April is Stress Awareness Month. In Part 1 of this series, sources of stress were identified, perceptions were addressed, and impact on health was illustrated.
In Part 2, Anna Zendell, PhD, MSW, and Carol Shenise, MS, RN of Excelsior College’s School of Health Sciences provide stress reduction strategies, identify stress triggers, and explain personal stress management plans for managing stress before it manages you.
Excelsior Life: Can you provide stress reduction strategies for work and home?
Shenise: There are many strategies available for coping with and reducing stress. Unfortunately, none of them will alleviate stress quickly or overnight. Brian Luke Seaward, a stress management expert, recommends these strategies for work and home:
- Quiet the mind with mindfulness meditation. We are bombarded and overwhelmed with sensory information overload. Consider taking time before your day begins to sit still and focus on your breathing and quieting your mind.
- Set technology boundaries. Technologies are wonderful but remember their main purpose is to provide us with services not enslave us.
- Turn off television. Television shows can be wonderful, offering learning and discovery along with entertainment, but too much of a good thing can drain your energy.
- Relieve muscle tension. Any type of massage helps relax the body and allows for good body posture and function.
- Move and be active. Every day do something that provides regular physical activity to flush out stress hormones such as walking, running, swimming, or biking.
- Eat healthy. Build and keep your immune system healthy by selecting quality foods and nutrients from organic fruits, vegetables, and free-range meats.
- Promote healthy sleep. Turn off lights, technology devices, establish sleep routines, use comfortable bedding, and keep a pen/paper handy to write down ideas or concerns that may prevent quality sleep.
- Embrace nature. Take time to enjoy nature.
- Visit with friends. Try to routinely socialize by hosting dinner parties, gatherings, or any activity providing simple pleasures.
- Add humor. Laughter helps establish balance following stressful events. Look for something funny everyday e.g., cartoons, pictures, or jokes.
- Listen to music. Instrumental music is the best. Research shows it relaxes and soothes you.
- Practice compassion. Practice empathy, acceptance, random acts of kindness, and spend time with people who are important to you. Don’t forget your pets!
- Create a senses relaxation kit. Believe it or not this type of kit works and is fun! Think of items for all five senses. Select essential oils (smell), special pictures (sight), CDs (sound), fur (touch), and chocolates (taste). Keep a kit at the office and one at home. They produce relaxation just thinking about these items!
Excelsior Life: Are there stress triggers we can change vs. those we cannot?
Zendell: Absolutely! Much stress is triggered by how we respond to changes, situations, events, competing demands, and other aspects that move us out of balance in our inner lives. We cannot always change the triggers, but we can change, or modify our responses to these stress triggers.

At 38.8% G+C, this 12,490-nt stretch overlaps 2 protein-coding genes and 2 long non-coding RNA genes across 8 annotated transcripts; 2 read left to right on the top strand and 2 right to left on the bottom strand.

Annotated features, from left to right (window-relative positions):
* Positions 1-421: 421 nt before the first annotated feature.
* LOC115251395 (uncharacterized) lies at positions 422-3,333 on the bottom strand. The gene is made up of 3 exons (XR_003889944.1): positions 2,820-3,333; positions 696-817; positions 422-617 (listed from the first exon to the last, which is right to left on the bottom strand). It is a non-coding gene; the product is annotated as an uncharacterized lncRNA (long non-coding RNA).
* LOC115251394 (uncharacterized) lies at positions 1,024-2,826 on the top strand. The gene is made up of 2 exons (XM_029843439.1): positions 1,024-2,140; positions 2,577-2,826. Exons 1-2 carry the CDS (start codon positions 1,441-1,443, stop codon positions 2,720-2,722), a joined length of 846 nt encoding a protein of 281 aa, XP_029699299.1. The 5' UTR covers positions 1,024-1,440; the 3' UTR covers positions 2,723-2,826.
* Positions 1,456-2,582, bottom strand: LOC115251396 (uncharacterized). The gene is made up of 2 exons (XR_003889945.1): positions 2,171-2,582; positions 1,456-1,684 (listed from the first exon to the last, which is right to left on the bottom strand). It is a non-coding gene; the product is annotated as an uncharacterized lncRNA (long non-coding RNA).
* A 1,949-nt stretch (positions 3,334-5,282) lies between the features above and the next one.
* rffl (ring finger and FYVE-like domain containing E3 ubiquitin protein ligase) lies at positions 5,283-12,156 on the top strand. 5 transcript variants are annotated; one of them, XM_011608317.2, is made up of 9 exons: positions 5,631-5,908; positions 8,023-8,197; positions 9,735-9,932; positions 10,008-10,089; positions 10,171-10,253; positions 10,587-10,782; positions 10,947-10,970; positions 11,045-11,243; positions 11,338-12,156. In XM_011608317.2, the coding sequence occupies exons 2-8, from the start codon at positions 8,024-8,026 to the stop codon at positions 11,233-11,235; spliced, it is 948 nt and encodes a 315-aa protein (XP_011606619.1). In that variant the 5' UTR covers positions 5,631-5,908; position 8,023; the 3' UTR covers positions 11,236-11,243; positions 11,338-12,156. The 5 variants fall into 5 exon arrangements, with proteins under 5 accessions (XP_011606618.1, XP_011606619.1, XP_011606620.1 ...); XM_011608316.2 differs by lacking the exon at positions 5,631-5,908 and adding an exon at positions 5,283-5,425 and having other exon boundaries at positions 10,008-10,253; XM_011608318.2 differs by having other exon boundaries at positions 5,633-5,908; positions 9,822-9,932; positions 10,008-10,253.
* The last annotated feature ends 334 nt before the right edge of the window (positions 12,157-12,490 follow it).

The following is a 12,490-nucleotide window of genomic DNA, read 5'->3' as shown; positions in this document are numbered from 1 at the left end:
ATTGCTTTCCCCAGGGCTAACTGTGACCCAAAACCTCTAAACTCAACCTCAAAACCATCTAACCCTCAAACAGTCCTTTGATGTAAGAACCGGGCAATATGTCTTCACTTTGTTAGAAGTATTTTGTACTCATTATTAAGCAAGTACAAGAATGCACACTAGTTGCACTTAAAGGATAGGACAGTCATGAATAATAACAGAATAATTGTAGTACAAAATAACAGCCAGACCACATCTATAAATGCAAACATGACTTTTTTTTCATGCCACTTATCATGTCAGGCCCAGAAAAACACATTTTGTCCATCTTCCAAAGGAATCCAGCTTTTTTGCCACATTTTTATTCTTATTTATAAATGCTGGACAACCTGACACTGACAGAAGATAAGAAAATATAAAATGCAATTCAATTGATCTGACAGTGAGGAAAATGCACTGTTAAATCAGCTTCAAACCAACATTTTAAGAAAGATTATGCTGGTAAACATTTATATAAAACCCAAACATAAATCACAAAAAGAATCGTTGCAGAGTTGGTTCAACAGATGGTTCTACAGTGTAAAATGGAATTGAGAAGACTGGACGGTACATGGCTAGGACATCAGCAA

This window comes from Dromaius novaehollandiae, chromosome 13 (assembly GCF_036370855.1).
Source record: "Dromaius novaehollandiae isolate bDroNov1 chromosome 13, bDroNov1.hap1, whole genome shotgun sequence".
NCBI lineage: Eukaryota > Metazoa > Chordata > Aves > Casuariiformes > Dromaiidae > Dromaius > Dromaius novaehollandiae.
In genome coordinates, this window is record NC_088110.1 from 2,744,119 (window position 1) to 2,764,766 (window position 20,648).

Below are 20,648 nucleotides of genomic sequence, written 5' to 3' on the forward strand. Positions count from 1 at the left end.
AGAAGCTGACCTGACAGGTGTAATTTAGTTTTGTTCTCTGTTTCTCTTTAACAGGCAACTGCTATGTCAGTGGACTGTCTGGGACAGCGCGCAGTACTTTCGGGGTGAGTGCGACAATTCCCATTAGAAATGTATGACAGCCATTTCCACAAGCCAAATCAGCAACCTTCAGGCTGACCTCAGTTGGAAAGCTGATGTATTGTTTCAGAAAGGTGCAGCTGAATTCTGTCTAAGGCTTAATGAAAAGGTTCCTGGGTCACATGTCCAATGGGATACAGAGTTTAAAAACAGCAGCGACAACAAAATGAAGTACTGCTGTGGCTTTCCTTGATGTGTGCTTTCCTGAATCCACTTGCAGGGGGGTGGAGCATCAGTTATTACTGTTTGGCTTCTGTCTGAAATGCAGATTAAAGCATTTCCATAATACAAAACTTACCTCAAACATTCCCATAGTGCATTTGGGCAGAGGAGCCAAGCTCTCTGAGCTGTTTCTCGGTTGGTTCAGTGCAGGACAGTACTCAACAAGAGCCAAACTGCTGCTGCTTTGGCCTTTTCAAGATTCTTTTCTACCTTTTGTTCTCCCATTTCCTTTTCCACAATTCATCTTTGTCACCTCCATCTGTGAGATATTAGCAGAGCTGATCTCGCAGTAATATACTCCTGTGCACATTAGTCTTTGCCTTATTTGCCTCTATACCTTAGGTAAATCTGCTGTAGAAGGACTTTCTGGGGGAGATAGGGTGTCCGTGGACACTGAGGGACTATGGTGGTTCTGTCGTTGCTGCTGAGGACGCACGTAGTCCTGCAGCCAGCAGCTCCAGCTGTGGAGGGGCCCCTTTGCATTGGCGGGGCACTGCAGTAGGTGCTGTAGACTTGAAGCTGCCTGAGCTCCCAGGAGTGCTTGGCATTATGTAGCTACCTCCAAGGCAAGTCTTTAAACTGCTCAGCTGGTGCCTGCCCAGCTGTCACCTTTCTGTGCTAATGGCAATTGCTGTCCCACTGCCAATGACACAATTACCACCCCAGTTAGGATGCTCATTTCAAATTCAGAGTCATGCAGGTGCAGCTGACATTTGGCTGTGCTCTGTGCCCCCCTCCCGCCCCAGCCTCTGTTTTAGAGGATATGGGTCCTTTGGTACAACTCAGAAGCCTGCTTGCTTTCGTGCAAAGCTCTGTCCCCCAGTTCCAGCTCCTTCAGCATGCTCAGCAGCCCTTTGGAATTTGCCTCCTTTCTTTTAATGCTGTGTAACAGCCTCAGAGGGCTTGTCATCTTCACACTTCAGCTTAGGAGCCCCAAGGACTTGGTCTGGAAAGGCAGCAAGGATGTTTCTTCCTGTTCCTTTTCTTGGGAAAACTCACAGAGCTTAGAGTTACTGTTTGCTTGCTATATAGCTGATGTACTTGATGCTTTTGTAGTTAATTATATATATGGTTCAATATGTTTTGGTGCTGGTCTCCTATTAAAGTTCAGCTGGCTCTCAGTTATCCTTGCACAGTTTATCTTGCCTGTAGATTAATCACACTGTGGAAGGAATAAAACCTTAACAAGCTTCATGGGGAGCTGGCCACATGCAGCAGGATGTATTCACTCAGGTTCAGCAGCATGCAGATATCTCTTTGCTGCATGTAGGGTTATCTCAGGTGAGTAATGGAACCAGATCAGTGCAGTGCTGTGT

We need to look at our attitudes and expectations – at how we are interpreting situations in our minds and all of the associated emotions. Stress cannot gain as much of a foothold in our lives when we are thinking positive thoughts and problem-solving effectively to alleviate stressors.
We can also make a conscious effort to change our behaviors in response to triggers. We can use the stress reduction strategies outlined.
Excelsior Life: What is the connection between mind, body, and spirit?
Shenise: Stress management strategies initially addressed the mind and body for achieving total wellness and inner peace. Attention to the spirit has evolved from a connection to religious forms of spirituality. Today stress management techniques offered through complementary medicine practices form a powerful healing circle completing the mind, body, and spirit connection.
Excelsior Life: Each person’s stress management plan will be unique, just as each person is unique. What advice can you share?
Zendell: Stress often makes us question so many aspects of ourselves. Over enough time, we can forget what relaxes us, and what makes us feel fulfilled in life. If you are looking to create a plan that works for you, it’s important to think through your strengths and natural coping mechanisms, and to develop a stress management plan that builds on your innate strengths and personality.
- First, address the source of the stress. Break bigger projects into smaller chunks that you can manage more easily. Though you will not solve your problems in a day, you will make positive strides toward improving your stress. Above all, don’t ignore the stressors.
- Take care of your emotions. This step cannot be over-emphasized. Take some time out for yourself. You may want to just relax, meditate, read a book, or watch some funny YouTube videos. Spending a bit of time in a natural setting or with pets can be very soothing to our emotions. Even a five minute break can be rejuvenating to you emotionally.
- Care for your body. Be sure to feed your body with nutritious food and drink, so you have a good supply of energy. Exercise is a wonderful energizer and the physical activity boosts endorphins for many people, which elevates the mood. Breathe deeply. This oxygenates the brain and body, which has a powerful calming effect. Sleep is crucial to a healthy immune function.
- If you find yourself struggling to find inner harmony or balance, don’t be afraid to seek out help. A family doctor, a therapist, life coach, or religious leader may be able to help you develop a stress management plan that works for you.
Part 1 of this series can be found at Stress Awareness Month: Manage Stress Before It Manages You.
Click to view the Live Chat on this topic with the Troy Record which was held on April 17.